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Emotional Health

Talking with Teens About Stress Management 

The American Psychological Association's (APA) 2013 Stress in America survey shows that 13-17 year olds are experiencing stress levels higher than they consider to be healthy.

National PTA and the American Psychological Association partnered to host a webinar featuring board certified clinical psychologist, Dr. David Palmiter on the impact of stress on teens' health and how you can model healthy stress management strategies. 

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How to Tell When a Kid is Emotionally Struggling

It's not always obvious when your child—or one you care about—is struggling emotionally. That's why the National PTA partnered with the American Psychological Association to host an important conversation: How to Tell When a Kid is Struggling Emotionally.

  • Read more tips for talking with your kids when they need help.

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Caring for Every Child's Mental Health: The Signs, Strategies and Services Families and Schools Need

The National PTA partnered with the National Association of School Psychologists to host a webinar on ways to access special education services offered by your school when your child has a mental health disorder.

Listen as a parent, school psychologist and national expert in parents' and students' rights, share how to navigate the school system and advocate for your child's educational needs and overall well-being at school through individualized education plans (IEP) and 504 plans.

Watch Now

 

The Facts

Early Detection, Treatment and Family-School Partnerships Work

  • Half of all lifetime cases of mental disorders begin by age 141. While 21% of all children ages 9 to 17 in the United States have a diagnosable mental or addictive disorder2, only 20% of them are identified and receive mental health services each year3.
  • Early detection and treatment of mental disorders is imperative for student success. Half of all students ages 14 and older who live with a mental illness drop out of high school—the highest dropout rate of any disability group—and these youth also experience higher suicide and incarceration rates4.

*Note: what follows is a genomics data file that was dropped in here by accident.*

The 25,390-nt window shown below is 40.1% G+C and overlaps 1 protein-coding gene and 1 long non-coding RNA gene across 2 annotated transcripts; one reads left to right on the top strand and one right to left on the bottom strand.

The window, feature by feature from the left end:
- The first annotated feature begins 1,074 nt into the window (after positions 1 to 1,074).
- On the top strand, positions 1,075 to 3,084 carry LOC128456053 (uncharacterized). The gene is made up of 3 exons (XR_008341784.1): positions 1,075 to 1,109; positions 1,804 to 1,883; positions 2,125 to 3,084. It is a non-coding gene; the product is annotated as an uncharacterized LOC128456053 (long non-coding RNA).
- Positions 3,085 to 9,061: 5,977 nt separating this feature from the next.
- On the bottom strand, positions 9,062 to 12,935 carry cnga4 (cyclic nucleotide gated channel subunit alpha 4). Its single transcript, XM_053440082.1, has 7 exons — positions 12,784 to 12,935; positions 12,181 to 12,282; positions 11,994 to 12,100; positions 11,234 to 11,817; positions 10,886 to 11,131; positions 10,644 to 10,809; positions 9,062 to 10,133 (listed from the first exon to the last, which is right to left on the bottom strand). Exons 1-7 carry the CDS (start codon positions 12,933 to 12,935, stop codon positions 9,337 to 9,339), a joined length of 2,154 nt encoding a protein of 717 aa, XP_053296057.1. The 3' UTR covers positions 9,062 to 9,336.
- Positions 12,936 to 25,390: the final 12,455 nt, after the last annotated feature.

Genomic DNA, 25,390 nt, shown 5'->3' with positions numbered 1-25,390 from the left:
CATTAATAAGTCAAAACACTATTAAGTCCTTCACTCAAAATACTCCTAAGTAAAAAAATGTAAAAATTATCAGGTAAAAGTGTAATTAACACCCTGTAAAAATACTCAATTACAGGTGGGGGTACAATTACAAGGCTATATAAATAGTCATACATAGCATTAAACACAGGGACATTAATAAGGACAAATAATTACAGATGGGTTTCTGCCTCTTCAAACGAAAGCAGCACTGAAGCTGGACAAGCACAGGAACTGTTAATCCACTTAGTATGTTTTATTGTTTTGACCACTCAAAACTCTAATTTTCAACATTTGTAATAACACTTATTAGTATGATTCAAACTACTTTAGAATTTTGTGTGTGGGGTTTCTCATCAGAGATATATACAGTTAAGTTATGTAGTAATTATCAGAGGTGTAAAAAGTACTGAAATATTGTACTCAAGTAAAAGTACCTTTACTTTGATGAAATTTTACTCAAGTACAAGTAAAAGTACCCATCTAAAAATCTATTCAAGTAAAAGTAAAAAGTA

Together, we can increase the percentage of students who receive the mental health services they need in order to succeed in school, continue to develop socially, and fully experience the purpose and joys of life.

Additional Resources for Parents, Educators, and PTA Leaders

                                                                                                 

1National Institute of Mental Health Release of landmark and collaborative study conducted by Harvard University, the University of Michigan and the NIMH Intramural Research Program (release dated June 6, 2005 and accessed at nimh.nih.gov) 2 U.S. Department of Health and Human Services. Mental Health: A Report of the Surgeon General. Rockville, MD: U.S. Department of Health and Human Services, Substance Abuse and Mental Health Services Administration, Center for Mental Health Services, National Insititutes of Health, National Institute of Mental Health, 1999. 3 U.S. Public Health Service, Report of the Surgeon General's Conference on Children's Mental Health: A National Action Agenda. Washington, DC: Department of Health and Human Services, 2000. 4 U.S. Department of Education, Twenty-third annual report to Congress on the implementation of the Individuals with Disabilities Education Act, Washington, D.C., 2001.